By the time NAFTA was fully implemented the powers-that-be behind its central policies busied themselves creating racialized explanationsof Mexican immigration to the U.S. In their telling, NAFTA had nothing to do with the millions of Mexicans leaving Mexico for the U.S. or for the rapidly declining fortunes of American workers who suddenly faced competition for their paychecks from people willing to work for whatever they could get. ‘Criminals’ and ‘freeloaders’ were coming for American jobs went the carefully-crafted storyline.

The actual engineers of NAFTA were corporate lobbyists, ‘free-market’ economists, industrialist-friendly Republicans and Wall Street-friendly Democrats. There wasn’t a working class racist, a ‘deplorable,’ to be found amongst those crafting these policies of mass economic displacement. Liberal / progressive champions Paul Krugman and Bill Clinton were enthusiastic supporters of NAFTA and ‘free-trade.’ Paul Krugman, in particular, rode herd over critics of so-called free trade claiming superior knowledge. And Bill Clinton decries Trumpian xenophobia while being one of its major causes.

Of current relevance: (1) different classes of workers were created and placed in competition with one another to benefit a tiny ruling elite, (2) the interests of this elite were / are centered around pecuniary and political gain, (3) after implementation racialized explanations were put forward in lieu of the original economic explanations used to sell these programs and (4) these explanations followed the creation of the racialized ‘facts’ they were conceived to explain. The temporal sequence is important— mass immigration from Mexico and the destruction of the American working class were well-underway before racialized explanations were put forward to explain it.

What bearing does this have on institutional racism and its causes? The neo-colonial economic model is about coercing labor apart from whatever racial and / or national animosity might exist. American industries could have offered market wages to the Mexican peasants that NAFTA targeted until they agreed to work for them— this is the way that labor ‘markets’ work. But instead they chose to ‘free’ several million people from subsistence economies to compete with previously displaced Mexican labor and American industrial workers with the result that wages were lowered all around.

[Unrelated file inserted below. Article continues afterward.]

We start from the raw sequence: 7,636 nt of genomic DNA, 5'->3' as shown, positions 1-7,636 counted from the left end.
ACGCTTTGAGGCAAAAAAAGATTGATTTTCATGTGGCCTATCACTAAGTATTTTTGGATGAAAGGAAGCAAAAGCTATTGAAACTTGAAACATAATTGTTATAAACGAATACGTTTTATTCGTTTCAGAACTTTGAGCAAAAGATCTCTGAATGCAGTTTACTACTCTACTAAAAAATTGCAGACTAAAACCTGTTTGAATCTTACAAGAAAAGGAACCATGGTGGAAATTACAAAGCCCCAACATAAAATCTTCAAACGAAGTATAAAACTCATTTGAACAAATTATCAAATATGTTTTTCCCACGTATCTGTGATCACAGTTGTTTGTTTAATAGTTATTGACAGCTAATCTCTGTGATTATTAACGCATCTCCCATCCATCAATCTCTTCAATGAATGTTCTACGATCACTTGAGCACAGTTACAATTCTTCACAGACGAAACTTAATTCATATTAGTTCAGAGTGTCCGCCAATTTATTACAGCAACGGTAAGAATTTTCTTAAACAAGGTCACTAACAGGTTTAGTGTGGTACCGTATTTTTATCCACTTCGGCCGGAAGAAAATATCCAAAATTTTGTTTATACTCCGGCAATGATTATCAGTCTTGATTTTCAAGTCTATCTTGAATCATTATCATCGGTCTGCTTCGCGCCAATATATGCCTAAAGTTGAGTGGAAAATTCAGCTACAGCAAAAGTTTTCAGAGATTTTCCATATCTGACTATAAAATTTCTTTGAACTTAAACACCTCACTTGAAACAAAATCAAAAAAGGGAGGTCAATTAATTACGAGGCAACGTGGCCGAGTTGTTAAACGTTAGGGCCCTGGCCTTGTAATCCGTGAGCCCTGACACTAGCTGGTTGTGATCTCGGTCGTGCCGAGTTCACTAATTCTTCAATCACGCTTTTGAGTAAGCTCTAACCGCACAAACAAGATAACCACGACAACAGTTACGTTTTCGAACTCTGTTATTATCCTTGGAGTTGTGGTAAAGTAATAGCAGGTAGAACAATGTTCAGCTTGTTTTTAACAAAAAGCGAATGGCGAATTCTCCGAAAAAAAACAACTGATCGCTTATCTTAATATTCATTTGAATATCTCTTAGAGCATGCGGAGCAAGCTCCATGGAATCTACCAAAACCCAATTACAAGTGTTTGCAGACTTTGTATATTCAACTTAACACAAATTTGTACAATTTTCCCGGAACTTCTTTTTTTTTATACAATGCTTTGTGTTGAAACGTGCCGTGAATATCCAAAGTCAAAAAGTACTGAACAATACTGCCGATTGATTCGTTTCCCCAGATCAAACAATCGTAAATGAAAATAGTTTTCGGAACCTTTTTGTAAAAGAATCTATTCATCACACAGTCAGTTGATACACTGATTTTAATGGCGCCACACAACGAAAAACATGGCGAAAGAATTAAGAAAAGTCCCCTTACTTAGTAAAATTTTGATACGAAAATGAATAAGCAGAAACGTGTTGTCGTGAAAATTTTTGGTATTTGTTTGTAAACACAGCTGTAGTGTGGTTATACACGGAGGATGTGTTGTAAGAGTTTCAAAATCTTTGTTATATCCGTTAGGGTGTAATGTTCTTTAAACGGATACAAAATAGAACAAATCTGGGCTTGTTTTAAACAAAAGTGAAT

The argument was made at the time, and is still made today, that ‘everyone’ benefits from massively disrupting the lives of millions of people with trade agreements. Theoretical proof is put forward in terms of dollars / pesos of GDP gained. Left out is that the Mexican peasant economy wasn’t monetized and therefore its loss wasn’t counted. Even on its own terms NAFTA was a loser. And imposing these outcomes from above makes them profoundly anti-democratic. In other words, even if the outcomes were as promised, the decisions were made by its largest beneficiaries, not those whose lives were disrupted.

Inhuman Capital

The Anglo-American version of slavery was a more insistent form of coerced labor. Chattel slavery was a system of economic expropriation where human beings (slaves) were conceived as capital. The fact of chattel made plantation owners capitalists who owned slaves as ‘factors of production.’ ‘Human capital’ is a term of modern business meant to describe the value workers bring to the production process. Plantation owners ‘invested’ in slaves and their profits were plantation revenues minus costs. Modern capitalists invest in plants, equipment and hire ‘human capital’ and their profits are corporate revenues minus costs.

Graph: Wealth is the value of what people own minus any debt owed. Since the so called founding of America whites have had greater wealth than blacks. However, the frame of race obscures the class relations that determine who the real beneficiaries of American capitalism are. The difference between the wealth owned by American workers, black or white, is microscopic compared with that between most people and the very rich. In fact, when confrontedwith how wildly disparate income and wealth distribution are, most people are incredulous. Source: urban.org.

As uncompensated labor, slavery reduces employment and wages for the non-chattel working class. Without slavery, plantations and factories hire labor and pay it the prevailing wage. But doing so reduces profits. Then consider: this dynamic places the working class in direct competition with more deeply exploited classes, be they slaves, descendants of slaves or displaced peasants. This economic relationship of competition is (1) imposed from above and (2) socially divisive by being economically divisive.

From slavery through convict leasing, Jim Crow and the New Jim Crow, the economic lots of American blacks were never left to market forces. Each of these institutions were used to expropriate the product of black labor outside of market forces. And this racialized economic ‘management’ impacted labor markets more broadly through controlling the supply of labor. What this means is that ‘management’ of black labor was to manage the supply, and with it the price, of the entire working class, not just blacks.